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Just as dissecting a real frog or making a real solar powered toy car provides hands-on learning for our kids, so participating in real life government teaches our kids about how things actually work. Additionally, visiting local historic sites (or even historic people, if you’re that lucky!) is an excellent way to further our book learning and impress history into the mind of our kids.

I grew up around Richmond, VA and each year, our class visited somewhere historical. We visited the church where Patrick Henry gave his famous speech, the Richmond Historical Society, the Virginia Museum of Fine Arts, and all other kinds of beautiful places in our American history. The trips seemed boring as we shuffled all 115 fourth graders through the building, but images, smells and a deep appreciation of local (yet national) history seeped into my bones. I also enjoyed those Declaration of Independence replica and feather pens we could purchase in the gift shops. My husband went on a family field trip to Washington, DC and he was able to sit in the chairs inside the House of Representatives Chamber (where the State of the Union is given) and he always refers back to his memories of the wooden chairs creaking, the name plates, and the grandeur of being in such a historical place.

We not be able to sit in the seats in Washington, DC, but we can often provide similar experiences for our kids, even as homeschoolers. Most co-ops enjoy trips to local places, including places like your State Capitol buildings, governor’s mansions, and state senates. Representatives are often very welcoming of visitors and enjoy giving tours to these places.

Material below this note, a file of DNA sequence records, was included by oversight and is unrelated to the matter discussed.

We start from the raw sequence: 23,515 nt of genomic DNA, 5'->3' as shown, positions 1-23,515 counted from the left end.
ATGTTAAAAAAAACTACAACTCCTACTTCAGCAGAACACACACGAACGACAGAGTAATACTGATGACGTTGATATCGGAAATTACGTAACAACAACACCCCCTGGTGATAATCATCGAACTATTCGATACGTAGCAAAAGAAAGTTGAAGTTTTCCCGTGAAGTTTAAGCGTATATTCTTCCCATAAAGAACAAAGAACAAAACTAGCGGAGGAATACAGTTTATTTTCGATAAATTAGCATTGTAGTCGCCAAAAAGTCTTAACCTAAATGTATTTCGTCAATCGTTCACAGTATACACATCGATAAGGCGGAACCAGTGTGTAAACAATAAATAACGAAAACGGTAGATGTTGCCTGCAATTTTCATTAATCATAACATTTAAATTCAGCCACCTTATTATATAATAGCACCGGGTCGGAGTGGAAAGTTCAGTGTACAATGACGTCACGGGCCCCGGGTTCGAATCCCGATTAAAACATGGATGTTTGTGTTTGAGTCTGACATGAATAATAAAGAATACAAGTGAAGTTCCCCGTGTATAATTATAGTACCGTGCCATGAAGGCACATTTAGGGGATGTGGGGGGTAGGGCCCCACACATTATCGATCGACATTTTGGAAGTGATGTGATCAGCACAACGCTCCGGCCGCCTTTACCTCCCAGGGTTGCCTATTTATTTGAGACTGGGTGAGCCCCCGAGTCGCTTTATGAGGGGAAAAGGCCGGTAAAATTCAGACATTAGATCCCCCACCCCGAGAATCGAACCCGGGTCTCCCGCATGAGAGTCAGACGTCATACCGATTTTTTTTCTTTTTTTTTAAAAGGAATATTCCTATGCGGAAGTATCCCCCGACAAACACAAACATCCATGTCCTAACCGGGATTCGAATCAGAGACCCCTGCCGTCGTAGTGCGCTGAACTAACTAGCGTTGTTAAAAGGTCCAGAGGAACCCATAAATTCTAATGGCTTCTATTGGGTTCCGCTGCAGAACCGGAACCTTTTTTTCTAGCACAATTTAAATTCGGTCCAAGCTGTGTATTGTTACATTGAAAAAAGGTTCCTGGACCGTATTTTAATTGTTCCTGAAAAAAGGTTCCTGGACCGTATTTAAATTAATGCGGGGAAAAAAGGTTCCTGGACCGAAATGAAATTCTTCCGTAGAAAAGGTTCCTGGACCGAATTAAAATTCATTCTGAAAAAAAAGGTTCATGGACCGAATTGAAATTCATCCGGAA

In addition to visiting the actual places these activities take place, homeschoolers can learn a lot by participating in mock elections, court room trials, and many of the proceedings that take place between and within our branches of government.

The most low budget and time saving field trip you can do is right at the tip of your fingers. For example, find the last State of the Union address on Youtube. While you watch it, discuss how government functions. No matter with which side of the aisle you identify, your kids can learn a lot about how government works.

How have you added real life government lessons into your homeschool? Do your kids enjoy trips to places, even when they seem boring at the moment?

Online curriculum is another great way to learn about government. GSN has great classes at all levels. Find a class today!

Lindsay Banton is a caffeinated mother to three great kids. She never expected to homeschool, but has found that it is a wonderful addition to their lifestyle and wouldn’t change it for the world. In addition to homeschooling, Lindsay works alongside her husband in campus ministry at a large university in Connecticut. She grew up in Virginia but has settled into life in New England, learning to love the long winters, cool springs, green summers and gorgeous autumns- and has built a boot collection to meet all the demands. She is currently blogging at